Categories: Global Tech News

Acer Criticizes Windows 8 on ARM, Says It’s Sticking With Intel for Now

With rivals like ASUSTek Computer, Inc. (TPE:2357) previewing sleek ARM-powered Windows 8 RT tablets/laptops/hybrids at Computex 2012 in Taiwan, some have been taking note that Acer, Inc.’s (TPE:2353) Windows 8 product line is devoid of any ARM-processor models.

Acer chairman Zhentang “J.T.” Wang told reporters Monday that the absence is no mere coincidence.  He commented, “According to engineer studies, unless we go into ARM 64-bit, otherwise performance is still not so great.  ARM is a newcomer, young and attractive but it takes some time.”

Part of Acer’s decision is also based on timing.  Windows 8 RT products are expected to be a relative rarity for holiday 2012, coming in earnest in Q1 2013.  By contrast Windows 8 x86 devices including tablets, laptops, hybrids, and desktops, will begin shipping in August, reaching volume by September.

While Acer is lending its support to ARM critics and skeptics, it’s completely unwilling to join in the criticism-fest regarding Microsoft Corp.’s (MSFT) more touch-centric Windows 8.  States Mr. Wang, “I have never been so supportive to Microsoft.  We have a good opportunity to grow again after the Windows 8 launch. Acer is fully committed to deliver a full line of Windows 8 products.”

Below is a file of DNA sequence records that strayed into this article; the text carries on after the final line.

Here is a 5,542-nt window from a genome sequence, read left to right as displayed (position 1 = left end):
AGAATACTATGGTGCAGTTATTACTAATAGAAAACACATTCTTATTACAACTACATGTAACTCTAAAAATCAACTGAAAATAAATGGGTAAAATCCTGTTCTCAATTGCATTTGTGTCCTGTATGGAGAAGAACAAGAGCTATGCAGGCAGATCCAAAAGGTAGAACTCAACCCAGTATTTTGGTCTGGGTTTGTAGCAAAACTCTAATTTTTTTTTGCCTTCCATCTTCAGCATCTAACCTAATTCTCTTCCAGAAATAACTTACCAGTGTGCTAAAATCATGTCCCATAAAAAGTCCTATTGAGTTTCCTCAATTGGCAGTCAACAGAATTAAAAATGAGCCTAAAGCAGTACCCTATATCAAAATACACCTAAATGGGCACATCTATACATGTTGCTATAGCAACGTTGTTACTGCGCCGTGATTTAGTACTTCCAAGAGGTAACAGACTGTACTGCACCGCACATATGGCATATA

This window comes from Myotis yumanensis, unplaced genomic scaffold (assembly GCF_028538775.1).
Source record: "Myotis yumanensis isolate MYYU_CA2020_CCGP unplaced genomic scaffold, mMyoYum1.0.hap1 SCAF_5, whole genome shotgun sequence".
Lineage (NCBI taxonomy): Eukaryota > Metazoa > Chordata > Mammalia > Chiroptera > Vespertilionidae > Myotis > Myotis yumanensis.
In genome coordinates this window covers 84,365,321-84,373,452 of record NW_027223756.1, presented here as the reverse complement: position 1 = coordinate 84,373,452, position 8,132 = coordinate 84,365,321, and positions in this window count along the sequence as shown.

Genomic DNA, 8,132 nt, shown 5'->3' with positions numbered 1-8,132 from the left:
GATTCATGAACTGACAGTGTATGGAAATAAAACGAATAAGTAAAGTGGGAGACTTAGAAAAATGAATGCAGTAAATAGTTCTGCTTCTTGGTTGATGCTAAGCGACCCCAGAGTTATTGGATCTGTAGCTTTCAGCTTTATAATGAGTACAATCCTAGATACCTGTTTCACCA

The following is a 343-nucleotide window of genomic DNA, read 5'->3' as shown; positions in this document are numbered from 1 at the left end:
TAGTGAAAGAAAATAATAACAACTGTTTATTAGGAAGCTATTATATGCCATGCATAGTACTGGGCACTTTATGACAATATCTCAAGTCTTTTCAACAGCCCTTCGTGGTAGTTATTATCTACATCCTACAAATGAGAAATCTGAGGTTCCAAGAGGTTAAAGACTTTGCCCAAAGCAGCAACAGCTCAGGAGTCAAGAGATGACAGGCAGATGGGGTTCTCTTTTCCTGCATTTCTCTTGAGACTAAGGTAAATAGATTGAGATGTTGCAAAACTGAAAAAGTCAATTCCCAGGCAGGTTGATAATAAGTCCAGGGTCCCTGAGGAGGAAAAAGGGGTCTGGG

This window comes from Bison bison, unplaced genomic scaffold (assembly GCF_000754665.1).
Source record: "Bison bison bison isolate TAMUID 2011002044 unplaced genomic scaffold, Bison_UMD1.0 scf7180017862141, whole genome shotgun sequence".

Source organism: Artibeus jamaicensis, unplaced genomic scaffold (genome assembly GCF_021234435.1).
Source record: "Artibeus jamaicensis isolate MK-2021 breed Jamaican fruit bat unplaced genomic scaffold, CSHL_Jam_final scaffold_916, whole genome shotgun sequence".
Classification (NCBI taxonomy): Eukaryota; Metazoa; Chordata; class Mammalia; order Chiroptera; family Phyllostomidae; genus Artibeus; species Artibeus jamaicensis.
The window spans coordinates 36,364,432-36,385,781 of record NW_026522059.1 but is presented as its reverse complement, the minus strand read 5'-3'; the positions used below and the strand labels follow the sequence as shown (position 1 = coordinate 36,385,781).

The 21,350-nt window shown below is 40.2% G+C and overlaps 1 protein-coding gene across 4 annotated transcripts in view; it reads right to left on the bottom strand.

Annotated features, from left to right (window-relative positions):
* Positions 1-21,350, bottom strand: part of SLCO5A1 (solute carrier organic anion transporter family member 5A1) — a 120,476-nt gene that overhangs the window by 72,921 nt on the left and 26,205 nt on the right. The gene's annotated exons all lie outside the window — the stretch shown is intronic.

Acer’s J.T. Wang is a big fan of Intel chips — ARM, not so much. [Image Source: Komplett]
Acer and others are almost salivating at the prospect of premium-priced tablets, hybrids, and Ultrabooks using Intel Corp.’s (INTC) new Ivy Bridge and Atom chip designs.  Part of the appeal is that Windows devices are expected to hit the kinds of price points only Apple, Inc. (AAPL) used to occupy.

Badly burned by the netbook craze and its subsequent collapse, Acer’s has transformed its lineup showing off sleek Windows 8 devices with Apple-like case-aesthetics.  Acer’s slides point to a $1,000 USD target price for its Ultrabooks and $1,800 USD price point for its hybrid tablet/laptops.

The only troubling news from Acer is that it dropped its Ultrabook outlook from 15-25 percent of its shipments, to only 12-25 percent.  Whether that forecast is indicative of drooping demand remains to be seen.

One danger Acer faces is being undercut by rivals like Hewlett Packard, Comp. (HPQ) who are willing to sell ultrathins at $600 USD or lower, powered by ARM Holdings plc (LON:ARM) cores or by Advanced Micro Devices, Inc. (AMD) accelerated processing units (APUs).

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